Scientific studies show that mangroves and wetlands can sequester up to 10 times more carbon dioxide per unit area than forests or jungles. Therefore, any negative impact on them could release large amounts of carbon dioxide emissions into the atmosphere, contributing significantly to climate change.

The following graph corresponds to a scientific study that compares the total carbon stored in different terrestrial and marine structures. Results show that most carbon stored in boreal forests, tropical savanna, and mangroves corresponds to the belowground organic-rich soil.

Carbon sequestration in terrestrial and marine structures.
Some terrestrial and marine ecosystem carbon pools (aboveground and belowground). Data extracted from: Kauffman & Donato, 2012.

 

The price of blue carbon credits

Currently, the market for blue carbon credits represents a fraction of the market for conventional carbon credits. However, these credits’ price is much higher than other carbon offset projects. This is because, in addition to offsetting their emissions, many companies seek to generate positive impacts on the environment through offsetting. 

This is the case of blue carbon credits, which, in addition to capturing high amounts of atmospheric carbon dioxide, have different environmental benefits for the communities and ecosystems surrounding these projects. Some of the additional benefits of blue carbon ecosystems are:

– Prevention of flooding of protected areas

– Reduction of environmental impacts from storms or extreme weather events.

– Conservation of biodiversity in wetlands and oceans.

– Filtration of pollutants that could alter the functioning of the ecosystem.

 Capturing of sediments that contribute to protecting the roots of different plants from erosion processes that would otherwise affect their growth.

– Creation of favorable habitats for the growth of marine fauna. This contributes to food security for local communities that live near the ecosystems.

Importance of blue carbon credits in the face of climate change consequences 

In a world where the consequences of climate change are imminent, blue carbon credits are key. These projects seek to protect blue carbon sinks from human interventions and some of the natural events that will take place over the coming years.

The consequences of climate change will directly affect the ability of blue carbon ecosystems to capture and store atmospheric carbon dioxide. 

Some examples of these consequences will be:

Sea level rise

As mentioned above, one essential requirement for plant photosynthesis is sunlight. 

Sea level rise could decrease the amount of sunlight that reaches marine plants. This is a direct threat to their ability to capture carbon dioxide and, therefore, to reproduce. 

On the other hand, sea-level rise could also wash away the sediments in mangroves. In addition to protecting plant roots, these are key to retain organic carbon in oceanic soils. To do this, they form organic compounds of minerals and carbon. If these sediments were to disappear, this carbon could undergo a process of decomposition by microorganisms in the ecosystem. This process would release carbon dioxide as part of the microorganisms’ metabolism, thus contributing to global warming.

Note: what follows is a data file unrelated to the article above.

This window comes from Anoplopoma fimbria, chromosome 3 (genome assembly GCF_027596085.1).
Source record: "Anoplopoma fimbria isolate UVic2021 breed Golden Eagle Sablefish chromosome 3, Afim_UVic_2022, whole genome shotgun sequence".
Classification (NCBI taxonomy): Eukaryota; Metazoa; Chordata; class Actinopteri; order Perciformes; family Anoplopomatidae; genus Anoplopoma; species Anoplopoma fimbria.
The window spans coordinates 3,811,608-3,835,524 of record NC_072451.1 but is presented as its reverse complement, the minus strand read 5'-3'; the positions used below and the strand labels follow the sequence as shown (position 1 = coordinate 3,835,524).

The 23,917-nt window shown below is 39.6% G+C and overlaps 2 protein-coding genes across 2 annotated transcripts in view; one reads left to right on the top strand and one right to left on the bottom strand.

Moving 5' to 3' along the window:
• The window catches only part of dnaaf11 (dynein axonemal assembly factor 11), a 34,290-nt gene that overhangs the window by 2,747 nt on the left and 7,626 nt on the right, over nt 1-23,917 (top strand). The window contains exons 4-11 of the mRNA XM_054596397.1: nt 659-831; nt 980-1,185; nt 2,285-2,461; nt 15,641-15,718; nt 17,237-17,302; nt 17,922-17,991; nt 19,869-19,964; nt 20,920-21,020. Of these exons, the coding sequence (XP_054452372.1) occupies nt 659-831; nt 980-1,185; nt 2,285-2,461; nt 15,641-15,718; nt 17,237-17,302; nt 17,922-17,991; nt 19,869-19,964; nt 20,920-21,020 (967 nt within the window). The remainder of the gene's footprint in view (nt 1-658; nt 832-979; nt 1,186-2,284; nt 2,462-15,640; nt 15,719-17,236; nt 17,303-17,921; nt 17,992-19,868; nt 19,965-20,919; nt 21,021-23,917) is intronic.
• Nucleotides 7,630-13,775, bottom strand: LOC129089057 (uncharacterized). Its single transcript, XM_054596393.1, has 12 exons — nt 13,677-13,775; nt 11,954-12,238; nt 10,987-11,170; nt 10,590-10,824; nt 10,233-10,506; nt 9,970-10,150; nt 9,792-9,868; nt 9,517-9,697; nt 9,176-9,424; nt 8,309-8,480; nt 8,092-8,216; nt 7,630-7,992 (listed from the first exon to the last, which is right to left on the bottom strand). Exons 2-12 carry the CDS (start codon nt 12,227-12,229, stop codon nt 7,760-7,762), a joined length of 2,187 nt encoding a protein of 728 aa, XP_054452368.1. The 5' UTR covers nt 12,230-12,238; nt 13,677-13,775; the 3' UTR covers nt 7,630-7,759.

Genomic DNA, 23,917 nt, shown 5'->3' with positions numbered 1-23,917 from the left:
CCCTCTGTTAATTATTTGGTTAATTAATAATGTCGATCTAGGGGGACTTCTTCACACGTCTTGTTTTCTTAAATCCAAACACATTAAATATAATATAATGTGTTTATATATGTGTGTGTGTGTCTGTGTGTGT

Extreme weather events

Another imminent consequence of climate change is the increase in the frequency and intensity of extreme climate events. These events could directly affect some natural blue carbon reservoirs. For example, heavy storms that damage the ecosystem’s vegetation could contribute to releasing some of the carbon stored there.

Ocean acidification

The dissolution of high amounts of carbon dioxide in oceans leads to a process called acidification. This process lowers the pH of these marine bodies and the production of calcium carbonate, essential for the formation of marine corals.

Marine corals serve to protect shallow lagoons from incoming waves. This allows the growth of seagrasses that would be seriously affected by the impact of waves. 

Ocean acidification directly affects the ability of corals to reproduce and thus protect seagrasses and wetlands. This, coupled with sea-level rise, could have catastrophic consequences for these blue carbon sinks. 

Conclusion

All negative effects of climate change on natural blue carbon sinks can be mitigated through conservation projects in natural areas. Hence, the importance of blue carbon credit projects and their positive impacts in the near future, both on natural habitats and in the quality of life of the people who depend on their ecosystem services. 

References

IPCC, AR6 Climate Change 2021: The Physical Science Basis.

Macreaide, P. The future of Blue Carbon science. Nature Communications 10, 3998 (2019).

Lovelock, C. & Duarte, C. Dimensions of Blue Carbon and emerging perspectives. Biology letters 15,3 (2019).

Kauffman, J. & Donato, D. Protocols for the measurement, monitoring

and reporting of structure, biomass and carbon stocks in mangrove forests. Center for International Forestry Research 86 (2012).

Segman, R.F. Impacts of ocean acidification on calcifying macroalgae: Padina sp. as a test case – a review. Israel Journal of Plant Sciences (2016).

Fassuli, S. Blue carbon’ gains interest in effort against greenhouse gases, but challenges remain. S&P Commodity Insights (2021).

Spivak, A. et al. Global-change controls on soil-carbon accumulation and loss in coastal vegetated ecosystems. Nature Geoscience 12, 9 (2019).

Saunders, M. Interdependency of tropical marine ecosystems in response to climate change. Nature Climate Change 4 (2014).